Once again, “Something Wick-ed” comes our way in the review of John Wick Chapter 4

The theft of John Wick’s car and the murder of his recently gifted beagle by a group of Russian thugs initiated a blood-soaked saga of epic proportions. The ensuing Wick-inverse is a labyrinthine journey through violence and vengeance, spun out in a series of chapters that will leave you breathless. Starting out as a simple yet enjoyable action movie in Keanu Reeves’ vast repertoire almost a decade ago, it has since evolved into a complex universe featuring High Tables, gold medallions, and international assassin hotels. This franchise has surprisingly given Reeves, who is now 58 years old, a second lease on his acting career outside The Matrix, or a third if we count the three-decade gap between the Bill and Ted films. Once again, “Something Wick-ed” comes our way in the review of John Wick Chapter 4.

Once again, “Something Wick-ed” comes our way in the review of John Wick Chapter 4

John Wick Chapter 4 hits theaters on March 24, and it’s clear that the filmmakers aren’t ready to let go of their successful formula. At 169 minutes, it’s the longest installment in the series, but it doesn’t let up on the intensity. The film is a wild ride that takes the concept of an action-packed, globe-trotting adventure to an absurd, yet entertaining level.

At the start of Chapter 4, Keanu Reeves’ John Wick is still an outcast, excommunicated for his actions in the previous film. He’s been branded a criminal for his unauthorized assassination of a High Table kingpin and left to die after being thrown from a rooftop. But as is the norm in the Wick-iverse, new villains

Emerge or old ones return. This time, we’re introduced to the Marquis de Gramont, played by Bill Skarsgård, a flamboyant French aristocrat with a penchant for luxurious silk and velvet suits. Gramont spends his days wandering through his grand chateaux, plotting his next move with a mysterious and enigmatic agenda. The chaos he intends to unleash is anyone’s guess.

The Marquis de Gramont has once again marked John Wick for death, and a bounty has been placed on his head, attracting numerous contract killers eager to claim it. Despite this, some allies remain loyal to Wick, including the unflappable blind assassin Caine, his hotel manager Winston, and the deposed High Table boss, the Bowery King. Following a bloody escapade in the Middle East, John Wick seeks refuge in Tokyo at the hotel of an old acquaintance, Shimazu, played by Hiroyuki Sanada. Shimazu generously offers protection and his most skilled assassins to help Wick, but his daughter Akira, portrayed by pop star Rina Sawayama, is hesitant and fears that having Wick around will only lead to death and destruction.

As John Wick wreaks havoc across multiple countries, director Chad Stahelski delivers the series’ trademark creativity in its fight scenes, featuring high body counts and exotic locales. With a history of setting high standards, from brutal bathhouse scenes to horse kung-fu, Stahelski’s creativity has been unleashed in Chapter 4, resulting in a visual feast of stunning set pieces. Chapter 4 of John Wick boasts grand set pieces, including a meticulously kept Japanese garden and a towering industrial nightclub in Berlin. The Arc de Triomphe provides the backdrop for a high-octane battle amid zooming vehicles, while a Parisian staircase becomes a deadly obstacle course. The inclusion of incidental slapstick humor adds to the film’s charm, whether it was intentional or not.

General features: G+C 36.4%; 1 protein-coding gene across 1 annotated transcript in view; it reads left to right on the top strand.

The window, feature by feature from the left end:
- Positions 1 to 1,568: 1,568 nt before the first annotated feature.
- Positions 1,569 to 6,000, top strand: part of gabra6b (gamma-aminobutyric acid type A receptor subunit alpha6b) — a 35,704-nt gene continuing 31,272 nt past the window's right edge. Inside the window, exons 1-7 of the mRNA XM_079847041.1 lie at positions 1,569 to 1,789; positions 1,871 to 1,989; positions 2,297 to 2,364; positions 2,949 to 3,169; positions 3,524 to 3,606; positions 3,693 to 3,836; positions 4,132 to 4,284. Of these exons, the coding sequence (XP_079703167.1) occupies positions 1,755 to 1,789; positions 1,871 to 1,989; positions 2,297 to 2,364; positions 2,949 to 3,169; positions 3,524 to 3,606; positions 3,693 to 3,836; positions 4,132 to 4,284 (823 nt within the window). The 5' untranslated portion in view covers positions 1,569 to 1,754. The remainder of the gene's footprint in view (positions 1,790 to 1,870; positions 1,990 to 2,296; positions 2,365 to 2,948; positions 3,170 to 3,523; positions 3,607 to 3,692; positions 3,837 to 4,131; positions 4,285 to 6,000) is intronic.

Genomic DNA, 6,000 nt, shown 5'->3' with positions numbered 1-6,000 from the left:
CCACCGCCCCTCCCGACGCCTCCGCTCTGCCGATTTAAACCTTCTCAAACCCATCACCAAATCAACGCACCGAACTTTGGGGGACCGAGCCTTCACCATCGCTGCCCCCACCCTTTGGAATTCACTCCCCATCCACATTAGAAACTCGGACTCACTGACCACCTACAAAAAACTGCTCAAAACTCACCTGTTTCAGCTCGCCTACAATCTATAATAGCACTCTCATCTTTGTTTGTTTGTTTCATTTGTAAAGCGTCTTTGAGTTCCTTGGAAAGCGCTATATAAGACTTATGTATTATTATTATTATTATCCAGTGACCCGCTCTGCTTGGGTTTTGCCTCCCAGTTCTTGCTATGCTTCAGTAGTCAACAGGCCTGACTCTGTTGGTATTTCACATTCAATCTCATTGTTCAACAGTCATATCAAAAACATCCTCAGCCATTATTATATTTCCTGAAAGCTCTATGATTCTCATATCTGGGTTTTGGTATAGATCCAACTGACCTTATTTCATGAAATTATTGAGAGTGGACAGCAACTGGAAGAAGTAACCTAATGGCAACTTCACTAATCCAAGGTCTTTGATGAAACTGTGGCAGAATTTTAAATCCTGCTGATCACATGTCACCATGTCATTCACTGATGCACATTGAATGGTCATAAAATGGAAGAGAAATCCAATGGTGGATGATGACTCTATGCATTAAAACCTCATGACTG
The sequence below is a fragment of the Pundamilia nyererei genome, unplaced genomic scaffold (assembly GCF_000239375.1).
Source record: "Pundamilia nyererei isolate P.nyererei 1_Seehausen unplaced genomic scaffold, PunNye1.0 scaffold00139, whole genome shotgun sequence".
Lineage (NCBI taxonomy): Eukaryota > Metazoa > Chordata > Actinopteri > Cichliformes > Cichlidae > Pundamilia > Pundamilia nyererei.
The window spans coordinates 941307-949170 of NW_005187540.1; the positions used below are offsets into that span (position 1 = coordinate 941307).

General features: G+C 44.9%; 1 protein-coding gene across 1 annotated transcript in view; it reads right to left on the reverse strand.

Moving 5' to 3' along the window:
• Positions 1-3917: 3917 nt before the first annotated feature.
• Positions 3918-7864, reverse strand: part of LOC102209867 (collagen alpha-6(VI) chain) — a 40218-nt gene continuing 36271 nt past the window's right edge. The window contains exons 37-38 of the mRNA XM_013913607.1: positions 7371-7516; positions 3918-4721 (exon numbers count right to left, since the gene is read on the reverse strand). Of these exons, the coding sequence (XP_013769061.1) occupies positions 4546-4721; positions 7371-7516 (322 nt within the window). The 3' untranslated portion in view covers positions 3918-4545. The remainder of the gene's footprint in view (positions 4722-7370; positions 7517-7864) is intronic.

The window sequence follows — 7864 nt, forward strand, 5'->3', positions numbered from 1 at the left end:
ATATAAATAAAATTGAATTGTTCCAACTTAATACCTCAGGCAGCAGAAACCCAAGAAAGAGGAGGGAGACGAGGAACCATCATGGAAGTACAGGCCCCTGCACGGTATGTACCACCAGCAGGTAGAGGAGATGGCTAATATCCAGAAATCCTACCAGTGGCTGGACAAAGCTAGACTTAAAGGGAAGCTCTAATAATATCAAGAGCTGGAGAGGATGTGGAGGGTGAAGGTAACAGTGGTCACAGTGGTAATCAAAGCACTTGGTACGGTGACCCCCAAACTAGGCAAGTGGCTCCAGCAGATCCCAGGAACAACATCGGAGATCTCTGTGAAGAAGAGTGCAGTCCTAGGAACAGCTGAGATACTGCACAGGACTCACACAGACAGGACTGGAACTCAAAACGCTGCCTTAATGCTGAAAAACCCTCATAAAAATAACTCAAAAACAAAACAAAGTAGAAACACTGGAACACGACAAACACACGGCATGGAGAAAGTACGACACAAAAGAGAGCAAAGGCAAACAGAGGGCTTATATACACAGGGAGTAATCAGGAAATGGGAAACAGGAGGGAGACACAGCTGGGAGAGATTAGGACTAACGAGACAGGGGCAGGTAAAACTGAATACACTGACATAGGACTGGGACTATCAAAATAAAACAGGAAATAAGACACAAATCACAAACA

The non-stop action is both breathtaking and exhausting, a frenetic carnival of violence and visual stimulation that never pauses for something as mundane as a meal or rest. (In fact, Wick never seems to eat or sleep on-screen, suggesting that vengeance alone sustains him.) While he may form a bond with a new canine companion, a spirited German shepherd, John remains a widower consumed by the memory of his beloved late wife. Romance is not on his agenda.

Despite lacking a coherent storyline, John Wick: Chapter 4 manages to captivate the audience for nearly three hours. Reeves, whose calm and collected demeanor exudes an innate sense of kindness, seems like an unlikely choice for an action hero. Yet, he thrives in his role as Wick, who kills out of necessity rather than sadism. Even in moments of brutality, there’s a tenderness to his interactions with his co-stars, especially Yen, that adds to his character’s complexity.

John Wick is a man of few words, and when he does speak, his voice rumbles out slowly, like a gruff bear waking up from hibernation. (“I will. Take them. All out.”) The audience in a crowded theater burst out laughing at his over-the-top delivery, but they also cheered every time he survived a seemingly impossible injury and rose again, like an unstoppable force of nature. Keanu Reeves has an undeniable charm that makes you want to cheer for him, whether he’s playing a hitman, a detective, or a hacker saviour. With the resolution of the fourth movie’s conflicts and the possibility of a spin-off, the future of the franchise is uncertain. While John Wick could potentially become more than just one character, it wouldn’t be the same without Reeves. The movie earns a B grade.